Arista Networks Inc (NYSE:ANET) is a Perfect Example of the Importance of Preparation in Option Trading
Date Published: 2017-03-22
Written by Ophir Gottlieb
What we're going to look at could feel uncomfortable, not in that it's difficult, but rather that it's a glaring example of how the top 0.1% have been dissecting retail traders for decades. But its objective data - this is how option professionals find the edge they require to keep going.
Arista Networks Inc (NYSE:ANET) is the young technology company that has burst onto the seen as the first legitimate competitor for Cisco Systems Inc (NASDAQ:CSCO) and it is rapidly gaining market share in various areas, in particular the high-speed data center switching market:
It's these switches and routers that power every computer in every cloud.
Arista Networks Inc (NYSE:ANET)
When trading options we need to answer three critical questions:
* What to trade
* When to trade
* When to close the trade
Arriving at an answer to these questions has had staggering implications. It's also been a disaster for those that have not been prepared.
What to trade: Let's examine selling out of the money puts spread in Arista Networks Inc.
When to trade: Let's now compare examine selling the weekly options versus the monthly options.
Look, while trading partners, pundits or just general social media gurus may belly-ache and proclaim that the difference between trading a weekly option 4 times a month or a monthly option once a month is no different -- they are wrong and they will cost you money.
It might have felt like a trivial difference -- to trade weekly or monthly options -- but it isn't trivial at all. Selling a weekly out of the money put spread in ANET over the last two-years has returned -44.7% while simply switching to the monthly option has returned 102%. It really does matter -- and it's different for each stock.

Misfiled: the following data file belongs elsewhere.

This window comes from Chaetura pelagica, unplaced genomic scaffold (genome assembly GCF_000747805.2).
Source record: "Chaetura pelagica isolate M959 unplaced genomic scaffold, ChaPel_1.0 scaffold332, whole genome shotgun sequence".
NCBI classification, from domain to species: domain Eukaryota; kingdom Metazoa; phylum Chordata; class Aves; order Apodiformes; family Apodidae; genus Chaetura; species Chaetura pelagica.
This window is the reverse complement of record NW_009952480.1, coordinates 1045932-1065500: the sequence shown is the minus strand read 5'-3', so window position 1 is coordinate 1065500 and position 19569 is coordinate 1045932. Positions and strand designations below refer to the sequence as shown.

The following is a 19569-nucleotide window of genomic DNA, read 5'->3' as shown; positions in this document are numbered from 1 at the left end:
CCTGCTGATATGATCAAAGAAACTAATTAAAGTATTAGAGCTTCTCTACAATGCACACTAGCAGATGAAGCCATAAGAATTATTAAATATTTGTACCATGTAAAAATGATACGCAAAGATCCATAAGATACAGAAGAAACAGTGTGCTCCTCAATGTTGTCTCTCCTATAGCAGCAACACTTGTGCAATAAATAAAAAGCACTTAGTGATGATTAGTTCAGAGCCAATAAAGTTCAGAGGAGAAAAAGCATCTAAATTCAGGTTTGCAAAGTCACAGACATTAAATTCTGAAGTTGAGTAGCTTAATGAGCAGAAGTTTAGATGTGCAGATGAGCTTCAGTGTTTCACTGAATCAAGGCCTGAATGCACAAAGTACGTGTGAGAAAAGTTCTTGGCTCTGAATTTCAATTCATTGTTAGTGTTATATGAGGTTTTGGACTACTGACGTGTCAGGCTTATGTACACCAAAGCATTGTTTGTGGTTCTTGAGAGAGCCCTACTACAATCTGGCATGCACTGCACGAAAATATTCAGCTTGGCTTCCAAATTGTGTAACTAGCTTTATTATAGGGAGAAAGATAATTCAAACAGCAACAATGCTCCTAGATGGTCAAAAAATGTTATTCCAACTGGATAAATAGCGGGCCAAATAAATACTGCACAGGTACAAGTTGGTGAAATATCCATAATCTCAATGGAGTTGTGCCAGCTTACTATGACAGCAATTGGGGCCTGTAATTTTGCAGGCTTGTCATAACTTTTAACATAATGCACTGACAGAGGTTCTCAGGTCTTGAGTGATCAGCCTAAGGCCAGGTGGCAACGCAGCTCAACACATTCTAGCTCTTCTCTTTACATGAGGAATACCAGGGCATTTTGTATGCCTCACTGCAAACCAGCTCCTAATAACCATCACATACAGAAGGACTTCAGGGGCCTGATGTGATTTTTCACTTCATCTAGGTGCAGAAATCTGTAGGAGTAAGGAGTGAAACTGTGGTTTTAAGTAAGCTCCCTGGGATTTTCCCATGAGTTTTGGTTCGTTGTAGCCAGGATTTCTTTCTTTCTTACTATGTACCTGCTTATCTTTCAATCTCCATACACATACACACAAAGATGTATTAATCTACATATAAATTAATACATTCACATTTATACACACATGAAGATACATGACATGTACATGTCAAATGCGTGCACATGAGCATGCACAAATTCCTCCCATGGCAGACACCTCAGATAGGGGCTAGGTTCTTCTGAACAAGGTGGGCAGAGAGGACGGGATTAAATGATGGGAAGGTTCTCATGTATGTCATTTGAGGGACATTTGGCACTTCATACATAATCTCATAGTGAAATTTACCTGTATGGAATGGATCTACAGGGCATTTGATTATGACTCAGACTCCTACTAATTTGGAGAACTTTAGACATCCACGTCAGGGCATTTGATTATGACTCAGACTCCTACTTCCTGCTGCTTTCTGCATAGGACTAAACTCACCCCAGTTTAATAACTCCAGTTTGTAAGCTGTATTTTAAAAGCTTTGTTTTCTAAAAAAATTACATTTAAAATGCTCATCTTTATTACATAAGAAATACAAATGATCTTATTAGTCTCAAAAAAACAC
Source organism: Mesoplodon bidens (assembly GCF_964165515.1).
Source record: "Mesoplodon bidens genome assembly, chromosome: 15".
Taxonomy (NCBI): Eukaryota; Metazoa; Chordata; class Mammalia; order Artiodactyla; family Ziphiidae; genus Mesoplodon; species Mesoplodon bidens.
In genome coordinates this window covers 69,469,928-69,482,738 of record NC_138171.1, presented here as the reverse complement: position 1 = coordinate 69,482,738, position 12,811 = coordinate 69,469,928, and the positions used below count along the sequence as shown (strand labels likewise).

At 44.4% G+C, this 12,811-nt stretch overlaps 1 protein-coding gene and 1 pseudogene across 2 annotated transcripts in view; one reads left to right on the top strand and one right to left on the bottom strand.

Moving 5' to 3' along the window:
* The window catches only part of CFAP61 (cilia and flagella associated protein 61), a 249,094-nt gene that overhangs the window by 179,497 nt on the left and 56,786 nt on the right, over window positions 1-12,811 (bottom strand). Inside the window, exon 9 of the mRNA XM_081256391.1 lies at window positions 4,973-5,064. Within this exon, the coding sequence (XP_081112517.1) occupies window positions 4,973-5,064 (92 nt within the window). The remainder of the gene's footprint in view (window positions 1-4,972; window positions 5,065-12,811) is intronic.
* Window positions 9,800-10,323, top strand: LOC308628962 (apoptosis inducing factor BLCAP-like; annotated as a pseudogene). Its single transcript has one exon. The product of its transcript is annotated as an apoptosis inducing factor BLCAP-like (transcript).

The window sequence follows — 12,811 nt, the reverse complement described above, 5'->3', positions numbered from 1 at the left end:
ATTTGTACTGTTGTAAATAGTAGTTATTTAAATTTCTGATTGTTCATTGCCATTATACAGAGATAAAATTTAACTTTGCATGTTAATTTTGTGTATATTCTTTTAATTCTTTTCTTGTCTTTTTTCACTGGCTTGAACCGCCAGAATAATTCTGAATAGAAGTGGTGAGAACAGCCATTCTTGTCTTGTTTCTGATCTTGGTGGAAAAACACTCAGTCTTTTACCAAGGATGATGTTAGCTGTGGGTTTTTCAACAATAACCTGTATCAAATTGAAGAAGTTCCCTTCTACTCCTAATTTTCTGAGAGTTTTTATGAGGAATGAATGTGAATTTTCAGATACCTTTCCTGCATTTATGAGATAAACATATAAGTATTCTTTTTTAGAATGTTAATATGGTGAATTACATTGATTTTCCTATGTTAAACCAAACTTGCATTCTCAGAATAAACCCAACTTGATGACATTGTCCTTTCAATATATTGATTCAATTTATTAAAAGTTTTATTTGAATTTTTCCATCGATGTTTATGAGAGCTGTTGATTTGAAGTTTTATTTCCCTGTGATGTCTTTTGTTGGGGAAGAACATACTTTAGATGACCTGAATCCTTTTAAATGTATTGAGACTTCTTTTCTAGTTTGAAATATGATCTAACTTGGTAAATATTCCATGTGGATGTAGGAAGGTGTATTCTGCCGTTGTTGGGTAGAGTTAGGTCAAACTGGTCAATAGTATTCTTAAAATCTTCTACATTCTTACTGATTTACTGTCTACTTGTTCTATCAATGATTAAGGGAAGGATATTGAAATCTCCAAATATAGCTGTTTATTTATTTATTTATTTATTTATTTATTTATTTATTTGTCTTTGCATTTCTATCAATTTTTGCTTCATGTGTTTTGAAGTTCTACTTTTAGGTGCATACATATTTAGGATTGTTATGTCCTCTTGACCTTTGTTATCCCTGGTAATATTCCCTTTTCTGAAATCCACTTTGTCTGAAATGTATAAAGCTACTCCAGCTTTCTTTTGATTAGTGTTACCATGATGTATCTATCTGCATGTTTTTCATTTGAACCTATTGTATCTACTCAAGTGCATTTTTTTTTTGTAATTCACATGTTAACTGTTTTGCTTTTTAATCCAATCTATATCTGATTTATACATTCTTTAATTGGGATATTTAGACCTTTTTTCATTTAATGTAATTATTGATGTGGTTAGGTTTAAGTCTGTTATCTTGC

Now that we know the what to trade and the when to trade, we must objectively answer when to close.
A short put spread has downside protection but it's one of the most common questions traders have with selling option premium -- "when do you close the trade?"
It turns out that if a put spread was sold for, say $2.00, closing that put spread out once it drops in value to $0.30 has had a large impact on results for Arista Networks Inc. Here's how we account for our limit gain:
And now, the results:
We told you it might feel uncomfortable -- the fact that some people have access to this information and others don't.
Skepticism is natural -- trading isn't a game and that means we have to prove to ourselves that this isn't luck or happen stance.
What we need to do now is look at this short put over various time periods. We see that it has worked over the last two-years, now let's look at the last year:
A -29.7% return, when we switched to monthly options and followed a rule of when to close turned into a 81.2% gain.
It's not a magic bullet -- it's just easy access to objective data.
Finally, we look at this short put spread over the last six-months, these are the results:
WHAT JUST HAPPENED
We don't mean to make you feel uncomfortable, but this is it -- the difference between the professionals and the amateurs. This is how people profit from the option market - it's preparation, not luck.
To see how to do this for any stock or ETF and for any strategy, with just the click of a few buttons, we welcome you to watch this 4-minute demonstration video:
Tap Here to See the Tools at Work
Thanks for reading.
You should read the Characteristics and Risks of Standardized Options.
Past performance is not an indication of future results.
Trading futures and options involves the risk of loss. Please consider carefully whether futures or options are appropriate to your financial situation. Only risk capital should be used when trading futures or options. Investors could lose more than their initial investment.
Past results are not necessarily indicative of future results. The risk of loss in trading can be substantial, carefully consider the inherent risks of such an investment in light of your financial condition.